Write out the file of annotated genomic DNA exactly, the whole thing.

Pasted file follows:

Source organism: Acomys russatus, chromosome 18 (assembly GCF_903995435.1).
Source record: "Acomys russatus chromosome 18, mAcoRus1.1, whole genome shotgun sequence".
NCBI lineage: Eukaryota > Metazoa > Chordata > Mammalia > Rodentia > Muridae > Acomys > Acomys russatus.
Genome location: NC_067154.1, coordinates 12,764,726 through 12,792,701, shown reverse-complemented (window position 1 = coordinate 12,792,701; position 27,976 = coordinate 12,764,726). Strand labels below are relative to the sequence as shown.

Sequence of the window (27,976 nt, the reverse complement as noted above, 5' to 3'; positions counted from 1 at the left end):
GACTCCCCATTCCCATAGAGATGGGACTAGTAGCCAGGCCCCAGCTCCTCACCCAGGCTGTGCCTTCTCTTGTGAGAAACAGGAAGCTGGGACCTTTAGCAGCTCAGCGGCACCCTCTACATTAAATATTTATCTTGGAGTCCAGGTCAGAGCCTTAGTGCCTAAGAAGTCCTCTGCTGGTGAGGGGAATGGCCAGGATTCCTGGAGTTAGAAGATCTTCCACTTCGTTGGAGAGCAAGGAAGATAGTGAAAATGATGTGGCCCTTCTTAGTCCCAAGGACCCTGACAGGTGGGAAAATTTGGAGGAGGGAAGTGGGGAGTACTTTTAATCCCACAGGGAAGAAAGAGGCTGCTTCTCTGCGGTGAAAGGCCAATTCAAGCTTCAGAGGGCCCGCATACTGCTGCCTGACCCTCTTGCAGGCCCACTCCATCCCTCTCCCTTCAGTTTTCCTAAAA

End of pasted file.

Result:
Source organism: Acomys russatus, chromosome 18 (assembly GCF_903995435.1).
Source record: "Acomys russatus chromosome 18, mAcoRus1.1, whole genome shotgun sequence".
NCBI lineage: Eukaryota > Metazoa > Chordata > Mammalia > Rodentia > Muridae > Acomys > Acomys russatus.
Genome location: NC_067154.1, coordinates 12,764,726 through 12,792,701, shown reverse-complemented (window position 1 = coordinate 12,792,701; position 27,976 = coordinate 12,764,726). Strand labels below are relative to the sequence as shown.

Sequence of the window (27,976 nt, the reverse complement as noted above, 5' to 3'; positions counted from 1 at the left end):
GACTCCCCATTCCCATAGAGATGGGACTAGTAGCCAGGCCCCAGCTCCTCACCCAGGCTGTGCCTTCTCTTGTGAGAAACAGGAAGCTGGGACCTTTAGCAGCTCAGCGGCACCCTCTACATTAAATATTTATCTTGGAGTCCAGGTCAGAGCCTTAGTGCCTAAGAAGTCCTCTGCTGGTGAGGGGAATGGCCAGGATTCCTGGAGTTAGAAGATCTTCCACTTCGTTGGAGAGCAAGGAAGATAGTGAAAATGATGTGGCCCTTCTTAGTCCCAAGGACCCTGACAGGTGGGAAAATTTGGAGGAGGGAAGTGGGGAGTACTTTTAATCCCACAGGGAAGAAAGAGGCTGCTTCTCTGCGGTGAAAGGCCAATTCAAGCTTCAGAGGGCCCGCATACTGCTGCCTGACCCTCTTGCAGGCCCACTCCATCCCTCTCCCTTCAGTTTTCCTAAAA